Building a Butterfly

i-MLSD7zL-LThe climax of our show ‘Ziibi’ was going to be a butterfly, and it was going to be awesome. We wanted to end with a ‘wow’! We wanted a huge butterfly, larger than life, ending the show by flying over the audience. Unfortunately, live theatre exists in a world with laws of physics and gravity.

I don’t have pictures of the building process, because it was a frustrating series of trials and errors and dead end ideas. At first we thought we could somehow attach enormous butterfly wings to a quadcopter and flap the wings with the movement of the drone up and down. That led down a path that seemed more plausible of buying or building an ornithopter that could be flown by remote control and have actual flapping mechanics keep the butterfly in flight. Besides being expensive, that also didn’t prove to be practical because of the speed it would have to travel, which would not give us the control we would need for stage. I bought a $50 ornithopter RC bird, that we thought might also be usable as birds in another number for the show. I tried extending the wings into a caterpillar, but the little, light-weight flyer did not have the torque needed for large butterfly wings.

i-v2FfwGV-LThen I figured I could build a motorized ornithoper to power the wings, but then suspend it hanging from a pole to control the speed and not have to worry about keep it in flight. I bought a little RC car and destroyed it for the motor. Again, the puny little motor didn’t have nearly enough torque to drive the large wings. Around the same time, I had ordered an ornithopter kit to build a rubberband-powered flyer. It taught me the mechanics needed, but as a small light-weight flyer, it wasn’t what I needed for such a large prop.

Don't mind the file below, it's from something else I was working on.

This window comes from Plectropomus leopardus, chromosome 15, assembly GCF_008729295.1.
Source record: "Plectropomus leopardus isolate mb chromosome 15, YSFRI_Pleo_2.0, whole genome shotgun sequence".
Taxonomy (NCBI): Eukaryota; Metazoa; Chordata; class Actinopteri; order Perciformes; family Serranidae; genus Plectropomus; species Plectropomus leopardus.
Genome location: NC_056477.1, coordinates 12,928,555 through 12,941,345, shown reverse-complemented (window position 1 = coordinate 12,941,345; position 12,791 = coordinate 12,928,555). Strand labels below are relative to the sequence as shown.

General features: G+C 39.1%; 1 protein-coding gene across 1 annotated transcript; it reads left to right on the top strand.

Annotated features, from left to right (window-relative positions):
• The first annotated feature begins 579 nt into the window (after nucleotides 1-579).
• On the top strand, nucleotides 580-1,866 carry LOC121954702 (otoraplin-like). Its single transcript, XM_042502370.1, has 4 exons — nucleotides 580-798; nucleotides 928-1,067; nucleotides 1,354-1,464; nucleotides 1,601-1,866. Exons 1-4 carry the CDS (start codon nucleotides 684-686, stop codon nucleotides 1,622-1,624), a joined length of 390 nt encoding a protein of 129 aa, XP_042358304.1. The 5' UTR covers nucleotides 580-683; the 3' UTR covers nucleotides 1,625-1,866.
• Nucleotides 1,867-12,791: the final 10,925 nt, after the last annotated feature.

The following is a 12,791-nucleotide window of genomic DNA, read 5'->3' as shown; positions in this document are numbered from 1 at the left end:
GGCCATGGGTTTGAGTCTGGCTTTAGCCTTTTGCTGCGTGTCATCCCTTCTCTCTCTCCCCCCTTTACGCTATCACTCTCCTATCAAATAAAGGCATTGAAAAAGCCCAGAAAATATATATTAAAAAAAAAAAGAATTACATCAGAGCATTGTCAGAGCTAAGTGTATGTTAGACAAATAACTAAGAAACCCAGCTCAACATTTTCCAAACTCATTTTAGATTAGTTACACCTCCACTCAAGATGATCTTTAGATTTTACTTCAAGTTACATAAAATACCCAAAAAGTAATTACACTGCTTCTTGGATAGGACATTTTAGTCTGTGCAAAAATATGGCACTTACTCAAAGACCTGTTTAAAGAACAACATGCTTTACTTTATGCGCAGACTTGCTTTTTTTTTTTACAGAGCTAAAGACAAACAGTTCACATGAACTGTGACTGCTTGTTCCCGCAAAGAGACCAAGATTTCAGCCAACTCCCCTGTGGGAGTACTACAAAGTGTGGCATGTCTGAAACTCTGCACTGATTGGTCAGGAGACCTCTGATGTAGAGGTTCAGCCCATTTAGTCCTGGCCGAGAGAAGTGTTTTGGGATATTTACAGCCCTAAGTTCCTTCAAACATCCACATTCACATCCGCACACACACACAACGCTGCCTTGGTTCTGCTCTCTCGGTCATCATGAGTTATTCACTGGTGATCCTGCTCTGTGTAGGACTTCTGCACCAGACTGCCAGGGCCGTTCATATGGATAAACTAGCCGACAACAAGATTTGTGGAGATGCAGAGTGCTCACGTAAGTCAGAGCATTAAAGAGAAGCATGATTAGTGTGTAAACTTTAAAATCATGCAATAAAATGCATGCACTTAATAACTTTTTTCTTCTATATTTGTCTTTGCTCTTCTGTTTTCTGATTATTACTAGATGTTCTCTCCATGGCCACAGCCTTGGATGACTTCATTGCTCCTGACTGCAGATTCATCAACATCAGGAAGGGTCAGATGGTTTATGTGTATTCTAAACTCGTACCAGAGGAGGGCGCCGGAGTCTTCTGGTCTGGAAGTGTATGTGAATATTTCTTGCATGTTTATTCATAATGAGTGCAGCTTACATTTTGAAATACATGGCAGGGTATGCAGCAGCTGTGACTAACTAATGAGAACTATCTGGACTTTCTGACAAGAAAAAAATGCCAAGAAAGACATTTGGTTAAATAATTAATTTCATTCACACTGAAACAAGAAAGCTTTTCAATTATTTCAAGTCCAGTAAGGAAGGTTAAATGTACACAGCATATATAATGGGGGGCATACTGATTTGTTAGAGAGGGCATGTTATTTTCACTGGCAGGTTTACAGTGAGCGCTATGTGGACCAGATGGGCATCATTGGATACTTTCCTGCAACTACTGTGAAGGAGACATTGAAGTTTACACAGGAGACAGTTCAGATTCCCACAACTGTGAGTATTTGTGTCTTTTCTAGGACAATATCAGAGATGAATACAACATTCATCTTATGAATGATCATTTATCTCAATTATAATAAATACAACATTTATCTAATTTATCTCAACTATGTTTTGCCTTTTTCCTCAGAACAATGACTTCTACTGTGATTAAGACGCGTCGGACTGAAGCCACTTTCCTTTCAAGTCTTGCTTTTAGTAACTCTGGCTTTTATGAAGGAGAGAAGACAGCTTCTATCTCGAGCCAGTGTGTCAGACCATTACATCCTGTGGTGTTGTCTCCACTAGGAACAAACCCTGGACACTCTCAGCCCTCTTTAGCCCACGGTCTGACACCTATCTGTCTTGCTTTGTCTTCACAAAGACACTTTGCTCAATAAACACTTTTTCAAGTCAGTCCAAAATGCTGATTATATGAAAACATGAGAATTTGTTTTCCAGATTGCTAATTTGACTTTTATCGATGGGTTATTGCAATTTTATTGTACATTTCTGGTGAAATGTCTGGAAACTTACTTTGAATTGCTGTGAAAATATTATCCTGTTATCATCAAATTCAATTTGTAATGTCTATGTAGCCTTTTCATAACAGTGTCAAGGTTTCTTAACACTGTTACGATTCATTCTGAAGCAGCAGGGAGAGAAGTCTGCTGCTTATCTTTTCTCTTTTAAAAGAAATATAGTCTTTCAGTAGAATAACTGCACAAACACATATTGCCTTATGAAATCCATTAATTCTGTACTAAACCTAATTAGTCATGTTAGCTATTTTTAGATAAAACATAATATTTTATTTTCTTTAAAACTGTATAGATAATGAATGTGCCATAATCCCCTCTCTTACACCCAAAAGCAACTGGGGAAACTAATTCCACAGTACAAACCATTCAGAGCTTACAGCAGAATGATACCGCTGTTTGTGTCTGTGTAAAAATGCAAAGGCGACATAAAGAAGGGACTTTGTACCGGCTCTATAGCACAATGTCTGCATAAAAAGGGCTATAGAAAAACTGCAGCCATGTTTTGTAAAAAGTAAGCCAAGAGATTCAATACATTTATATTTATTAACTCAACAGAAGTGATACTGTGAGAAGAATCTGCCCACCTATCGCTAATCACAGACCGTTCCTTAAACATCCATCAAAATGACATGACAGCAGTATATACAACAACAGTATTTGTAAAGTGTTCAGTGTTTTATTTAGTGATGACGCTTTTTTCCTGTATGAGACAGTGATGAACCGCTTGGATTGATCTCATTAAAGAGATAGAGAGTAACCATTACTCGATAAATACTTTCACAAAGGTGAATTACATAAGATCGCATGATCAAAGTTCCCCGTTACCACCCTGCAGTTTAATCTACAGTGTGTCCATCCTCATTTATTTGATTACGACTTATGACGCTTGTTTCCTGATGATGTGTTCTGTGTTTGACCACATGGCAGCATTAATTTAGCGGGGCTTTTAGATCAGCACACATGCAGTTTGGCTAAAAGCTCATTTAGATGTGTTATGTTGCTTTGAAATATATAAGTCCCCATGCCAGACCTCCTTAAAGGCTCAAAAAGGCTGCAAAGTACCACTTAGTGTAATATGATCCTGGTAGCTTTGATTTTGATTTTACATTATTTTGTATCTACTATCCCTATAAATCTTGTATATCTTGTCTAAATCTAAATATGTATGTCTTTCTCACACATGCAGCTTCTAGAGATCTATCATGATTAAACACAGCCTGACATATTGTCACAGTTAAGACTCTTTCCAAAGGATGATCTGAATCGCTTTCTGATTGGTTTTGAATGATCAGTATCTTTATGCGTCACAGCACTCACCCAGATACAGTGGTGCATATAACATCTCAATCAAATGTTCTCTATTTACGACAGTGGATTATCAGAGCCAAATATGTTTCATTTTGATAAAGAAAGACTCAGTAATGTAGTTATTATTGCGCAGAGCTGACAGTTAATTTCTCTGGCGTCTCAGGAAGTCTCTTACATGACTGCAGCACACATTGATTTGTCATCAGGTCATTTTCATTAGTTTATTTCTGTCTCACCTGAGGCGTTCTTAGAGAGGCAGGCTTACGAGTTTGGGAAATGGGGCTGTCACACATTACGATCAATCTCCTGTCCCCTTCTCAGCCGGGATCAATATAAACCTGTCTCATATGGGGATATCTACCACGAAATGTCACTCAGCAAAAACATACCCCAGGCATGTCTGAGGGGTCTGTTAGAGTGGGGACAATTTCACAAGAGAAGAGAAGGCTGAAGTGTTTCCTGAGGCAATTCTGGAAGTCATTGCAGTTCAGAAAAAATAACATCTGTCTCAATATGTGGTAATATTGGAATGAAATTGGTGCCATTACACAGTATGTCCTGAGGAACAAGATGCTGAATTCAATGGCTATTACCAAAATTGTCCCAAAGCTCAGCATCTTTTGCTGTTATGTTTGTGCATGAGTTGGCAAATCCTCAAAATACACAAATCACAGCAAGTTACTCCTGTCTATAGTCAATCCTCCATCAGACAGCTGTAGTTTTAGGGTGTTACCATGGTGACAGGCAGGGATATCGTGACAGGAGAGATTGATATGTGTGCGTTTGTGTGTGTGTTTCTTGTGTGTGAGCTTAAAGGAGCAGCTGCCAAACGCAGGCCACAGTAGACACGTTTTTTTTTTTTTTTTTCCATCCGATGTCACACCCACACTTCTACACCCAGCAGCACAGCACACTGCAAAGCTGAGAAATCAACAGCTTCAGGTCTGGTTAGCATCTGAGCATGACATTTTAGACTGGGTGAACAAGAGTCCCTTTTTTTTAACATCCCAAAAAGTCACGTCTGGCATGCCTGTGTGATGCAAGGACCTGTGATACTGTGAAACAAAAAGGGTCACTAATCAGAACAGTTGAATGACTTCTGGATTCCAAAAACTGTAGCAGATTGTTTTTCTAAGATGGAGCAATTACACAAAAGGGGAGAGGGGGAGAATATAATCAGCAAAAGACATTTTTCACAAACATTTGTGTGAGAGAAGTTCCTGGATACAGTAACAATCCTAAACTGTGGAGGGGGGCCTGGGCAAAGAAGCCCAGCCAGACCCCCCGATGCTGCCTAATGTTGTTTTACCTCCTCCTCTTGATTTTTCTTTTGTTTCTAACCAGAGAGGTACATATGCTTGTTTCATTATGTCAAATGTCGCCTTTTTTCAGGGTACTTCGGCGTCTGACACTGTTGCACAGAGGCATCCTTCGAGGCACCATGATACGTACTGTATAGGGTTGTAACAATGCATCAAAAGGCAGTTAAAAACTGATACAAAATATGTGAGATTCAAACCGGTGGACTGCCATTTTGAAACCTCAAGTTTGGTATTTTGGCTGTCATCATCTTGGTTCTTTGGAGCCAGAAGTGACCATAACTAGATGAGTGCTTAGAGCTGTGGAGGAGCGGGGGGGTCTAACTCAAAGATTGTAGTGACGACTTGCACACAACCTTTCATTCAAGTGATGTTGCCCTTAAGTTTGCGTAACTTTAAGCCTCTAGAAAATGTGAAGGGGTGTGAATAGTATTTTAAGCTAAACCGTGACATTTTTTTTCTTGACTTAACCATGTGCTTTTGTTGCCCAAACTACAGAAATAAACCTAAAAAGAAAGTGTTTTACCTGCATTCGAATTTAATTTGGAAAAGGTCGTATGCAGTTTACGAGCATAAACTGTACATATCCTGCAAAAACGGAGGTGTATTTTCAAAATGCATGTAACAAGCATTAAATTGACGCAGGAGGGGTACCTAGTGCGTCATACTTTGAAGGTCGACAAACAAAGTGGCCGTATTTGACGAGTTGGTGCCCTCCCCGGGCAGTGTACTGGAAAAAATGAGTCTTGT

In the end, I built a non-flying ornithopter, which is held on a stick, powered by the puppeteer driving a PVC sleeve up and down along the handle, which powers the rods to flap the wings. Although it was built, my time with it wasn’t finished. It required numerous repairs and replacements, as the wooden dowel rods couldn’t hold the strain from the torque of the wings. Alas, it’s not much of a story, but it was certainly a learning experience.

Making a Moose

In creating a visually intriguing show celebrating life on the Mississippi and in the Minnesota wilderness, it seemed having a more-or-less life-sized moose could be pretty cool. We found some stilt designs for cosplay satyrs and werewolves and adapted them for a quad-stilt application. I had started plotting out the plan to build this in an earlier post, but now the puppet/costume is complete and so here’s a review.

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IMG_2735Oddly enough, building the stilts was more or less the easy part. The strapping system proved to be more difficult. Eventually we screwed a pair of old shoes to the 2×4’s and secured the shin rest to the leg with industrial Velcro strapping. Several people explained concerns of safety, but with 2×4’s, GRK fasteners, and metal supports, I feel that we built it with sufficient security.

IMG_3014As with the construction of the heron, we planned to make the head from a reed or sapling frame covered in fabric. This proved to be impractical for several reasons. Needing to be strong but light-weight, we ended up constructing the head from a couple of re-purposed milk jugs secured with hot glue and duct tape. Antler were made from foam sheets and backer rod, and the head was extended by two dowels from an old construction helmet. The front-heavy apparatus had to be secured down the back via two cords that hooked onto the actors’ rear belt loops. Needless to say, it also became a wicked wedgie-maker.